In light of growing risks of a recession and financial instability. The International Monetary Fund will next week revise downward its projection for 2.9% global growth in 2023. According to managing director Kristalina Georgieva.
With the shocks brought on by the COVID-19 epidemic, Russia’s invasion of Ukraine, and climate crises on every continent. Georgieva claimed that the prognosis for the international economy was “darkening” and would even grow worse.
In a speech at Georgetown University, she said, “We are experiencing a fundamental change in the global economic growth, from a world of relative forecasting… to a world with much more fragility – heightened uncertainty, higher economic uncertainty, global political confrontations, and more common and devastating natural disasters.”
A new system is emerging, according to Georgieva. Where “any country can be knocked off course more quickly and more frequently.”
The previous order was characterised by obedience to international laws, low interest rates, and low inflation.
The demand for exports from developing and emerging countries. Which are already suffering from high energy and food prices, is being dampen by the fact.
That all three of the world’s main economies – Europe, China, and the United States – are now slowing down.
When it presents its World Economic Outlook next week. The IMF will decrease its 2023 growth prediction from 2.9%, marking its fourth downward revision this year.
She stated that the global lender would maintain its current projection of 3.2% growth in 2022 and gave no figures for the new 2023 forecast.
IMF Predicted the Recession
Next week’s annual sessions of the World Bank and the IMF in Washington. Which bring up finance ministers with central bankers from all around the world, will be dominated by the conflict in Ukraine and risks to the world economy.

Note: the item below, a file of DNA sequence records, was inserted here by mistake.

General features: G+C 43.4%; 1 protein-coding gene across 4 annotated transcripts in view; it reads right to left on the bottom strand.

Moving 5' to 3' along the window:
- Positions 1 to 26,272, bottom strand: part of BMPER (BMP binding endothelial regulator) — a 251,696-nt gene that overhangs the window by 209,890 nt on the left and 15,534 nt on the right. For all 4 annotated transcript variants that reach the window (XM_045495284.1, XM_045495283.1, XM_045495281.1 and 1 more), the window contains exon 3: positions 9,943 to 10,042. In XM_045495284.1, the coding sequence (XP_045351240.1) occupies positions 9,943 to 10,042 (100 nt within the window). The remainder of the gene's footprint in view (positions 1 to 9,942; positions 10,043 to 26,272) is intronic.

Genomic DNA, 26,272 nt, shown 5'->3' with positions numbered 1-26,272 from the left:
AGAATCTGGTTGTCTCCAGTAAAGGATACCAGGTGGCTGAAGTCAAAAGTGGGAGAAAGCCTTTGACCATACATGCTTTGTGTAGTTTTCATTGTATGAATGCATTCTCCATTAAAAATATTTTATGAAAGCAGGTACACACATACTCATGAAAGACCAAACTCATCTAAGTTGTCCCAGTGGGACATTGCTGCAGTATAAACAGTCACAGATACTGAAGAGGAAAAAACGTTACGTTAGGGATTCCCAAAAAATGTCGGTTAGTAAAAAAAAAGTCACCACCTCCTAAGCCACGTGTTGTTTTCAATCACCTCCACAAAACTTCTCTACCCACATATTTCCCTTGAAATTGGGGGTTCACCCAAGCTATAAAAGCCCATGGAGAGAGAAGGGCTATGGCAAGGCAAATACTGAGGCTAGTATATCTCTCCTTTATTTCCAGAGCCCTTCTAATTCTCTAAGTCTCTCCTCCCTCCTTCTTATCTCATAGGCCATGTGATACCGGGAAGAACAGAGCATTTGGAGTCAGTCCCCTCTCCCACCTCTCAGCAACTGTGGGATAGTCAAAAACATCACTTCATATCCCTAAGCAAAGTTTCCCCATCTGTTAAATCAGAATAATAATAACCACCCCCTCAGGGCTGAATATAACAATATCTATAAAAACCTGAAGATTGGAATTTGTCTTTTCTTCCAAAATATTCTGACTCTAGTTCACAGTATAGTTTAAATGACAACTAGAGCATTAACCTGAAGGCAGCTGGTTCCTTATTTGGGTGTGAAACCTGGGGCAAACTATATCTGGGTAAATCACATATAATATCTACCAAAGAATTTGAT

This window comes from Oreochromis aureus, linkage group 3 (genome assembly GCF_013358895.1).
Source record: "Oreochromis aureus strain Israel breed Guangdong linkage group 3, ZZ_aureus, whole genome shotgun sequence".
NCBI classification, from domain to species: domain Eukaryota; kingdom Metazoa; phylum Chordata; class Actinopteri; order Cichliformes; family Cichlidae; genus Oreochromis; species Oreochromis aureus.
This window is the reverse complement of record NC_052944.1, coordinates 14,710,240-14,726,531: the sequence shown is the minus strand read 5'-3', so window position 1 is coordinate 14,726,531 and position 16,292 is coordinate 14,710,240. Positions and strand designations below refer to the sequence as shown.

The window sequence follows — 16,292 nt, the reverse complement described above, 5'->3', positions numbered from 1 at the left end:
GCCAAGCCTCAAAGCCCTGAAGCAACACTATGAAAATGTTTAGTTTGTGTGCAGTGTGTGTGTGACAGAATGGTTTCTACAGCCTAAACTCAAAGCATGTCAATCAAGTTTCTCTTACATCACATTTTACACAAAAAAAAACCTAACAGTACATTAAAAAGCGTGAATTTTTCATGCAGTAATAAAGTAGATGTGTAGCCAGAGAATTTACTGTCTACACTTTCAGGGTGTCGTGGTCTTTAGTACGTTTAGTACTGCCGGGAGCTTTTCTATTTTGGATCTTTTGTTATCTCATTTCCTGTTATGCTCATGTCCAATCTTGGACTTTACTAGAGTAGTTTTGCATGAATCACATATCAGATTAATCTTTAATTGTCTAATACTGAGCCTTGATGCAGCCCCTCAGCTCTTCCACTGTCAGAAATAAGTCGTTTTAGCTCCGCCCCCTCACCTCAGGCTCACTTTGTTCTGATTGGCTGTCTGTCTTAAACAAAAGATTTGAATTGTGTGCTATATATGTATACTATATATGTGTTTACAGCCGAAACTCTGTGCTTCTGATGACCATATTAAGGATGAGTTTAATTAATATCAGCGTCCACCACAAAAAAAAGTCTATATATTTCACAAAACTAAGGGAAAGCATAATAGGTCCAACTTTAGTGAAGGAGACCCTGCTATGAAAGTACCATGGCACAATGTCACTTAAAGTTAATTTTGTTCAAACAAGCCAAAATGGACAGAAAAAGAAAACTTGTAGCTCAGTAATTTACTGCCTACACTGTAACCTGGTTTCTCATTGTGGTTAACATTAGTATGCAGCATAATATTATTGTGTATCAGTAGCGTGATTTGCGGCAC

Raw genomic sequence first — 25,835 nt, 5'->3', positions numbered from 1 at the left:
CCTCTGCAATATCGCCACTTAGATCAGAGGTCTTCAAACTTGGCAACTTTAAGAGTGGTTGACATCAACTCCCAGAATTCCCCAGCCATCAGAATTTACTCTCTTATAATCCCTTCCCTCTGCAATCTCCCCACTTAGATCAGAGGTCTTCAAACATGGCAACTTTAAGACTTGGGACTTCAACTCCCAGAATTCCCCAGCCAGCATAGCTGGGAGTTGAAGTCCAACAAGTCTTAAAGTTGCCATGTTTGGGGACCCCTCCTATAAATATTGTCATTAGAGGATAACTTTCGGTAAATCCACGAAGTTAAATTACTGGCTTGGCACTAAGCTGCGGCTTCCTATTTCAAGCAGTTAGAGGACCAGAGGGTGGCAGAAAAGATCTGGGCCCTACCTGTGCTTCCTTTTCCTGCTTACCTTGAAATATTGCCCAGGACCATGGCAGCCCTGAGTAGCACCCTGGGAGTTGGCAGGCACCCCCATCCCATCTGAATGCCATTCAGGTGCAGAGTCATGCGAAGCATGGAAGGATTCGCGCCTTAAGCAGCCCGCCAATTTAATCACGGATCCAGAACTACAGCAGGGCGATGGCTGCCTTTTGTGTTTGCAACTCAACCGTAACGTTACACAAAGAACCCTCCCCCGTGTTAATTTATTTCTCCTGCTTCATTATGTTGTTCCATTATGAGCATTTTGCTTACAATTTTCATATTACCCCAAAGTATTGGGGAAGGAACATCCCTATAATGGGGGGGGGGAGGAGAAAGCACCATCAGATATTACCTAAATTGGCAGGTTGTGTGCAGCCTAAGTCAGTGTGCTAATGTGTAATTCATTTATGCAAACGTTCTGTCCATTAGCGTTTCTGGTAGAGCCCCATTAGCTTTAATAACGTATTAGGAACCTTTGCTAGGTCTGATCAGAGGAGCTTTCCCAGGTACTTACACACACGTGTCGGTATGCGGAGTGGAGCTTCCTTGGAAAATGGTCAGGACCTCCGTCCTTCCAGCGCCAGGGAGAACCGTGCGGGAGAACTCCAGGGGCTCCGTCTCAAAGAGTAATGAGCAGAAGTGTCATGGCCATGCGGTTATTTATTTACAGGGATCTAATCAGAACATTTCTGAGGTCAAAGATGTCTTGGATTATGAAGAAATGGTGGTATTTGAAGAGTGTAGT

According to Georgieva, the IMF predicts that this year or the following year. At least two quarters of economic contraction will occur in the nations that make up roughly one-third of the global economy.
Additionally, she added, “even when growth is strong, it will still seem like a recession due to declining real earnings and rising prices.
Between now and 2026, the IMF anticipates a $4 trillion decline in global output. That amounts to a “huge setback” and is around the size of the German economy, she continued.
Following Russia’s invasion of Ukraine, Georgieva predicted that the world economy would be split into blocs that supported, opposed, or were “sitting on the bench,” which would affect the poor people the most.
“We cannot allow the planet to disintegrate”, she Says.
“The poor in wealthy countries and the poor countries will face the brunt of the consequences if we get to the point when we cut off different parts of the world between each other.”
She warned that there was still a lot of uncertainty and that other economic shocks were possible, and that high debt levels and liquidity issues might increase the abrupt and erratic repricing of assets on financial markets.
Inflation, according to Georgieva, remained stubbornly high, but central banks should keep acting forcefully even if the economy slowed down.
Although she said in an interview with CNBC that U.S. Federal Reserve Chair Jerome Powell was establishing monetary policy on a “very, very constrained” path, the IMF anticipated interest rates to be “somewhere in the 4% zone” in 2022 and 2023.
“Inflation might de-anchor if he doesn’t restrict enough.”
Recession might occur if he tightens policy excessively. Jay Powell is therefore doing his best to monitor economic metrics to calibrate what he does, and I have faith in him to make the right decision “She spoke.
In her speech, she emphasised the need for focused, short-term fiscal actions in response to increasing energy prices.
“To put it another way, fiscal policy shouldn’t be accelerating while monetary policy is applying the breaks. This would result in a very unpleasant and hazardous journey.”
This week, Britain changed its mind about lowering taxes for the wealthiest people.
The move had caused market turbulence and drew a harsh rebuke from the IMF, which had warned that the country’s financial plans ran the risk of escalating inequality and were in conflict with tightening monetary policy.
On CNBC, Georgieva responded when asked about the IMF’s criticism of UK policies, saying.
“This is a message we transmit to everyone.” Georgieva call for further assistance for emerging markets and developing nations, adding that capital outflows had been sparke by high-interest rates in rich economies and the strong dollar. Outflows from portfolios were now 40% likely.
She also urged China and private creditors, who are responsible for the majority of the world’s debt, to deal with the threat of an expanding debt crisis in emerging nations.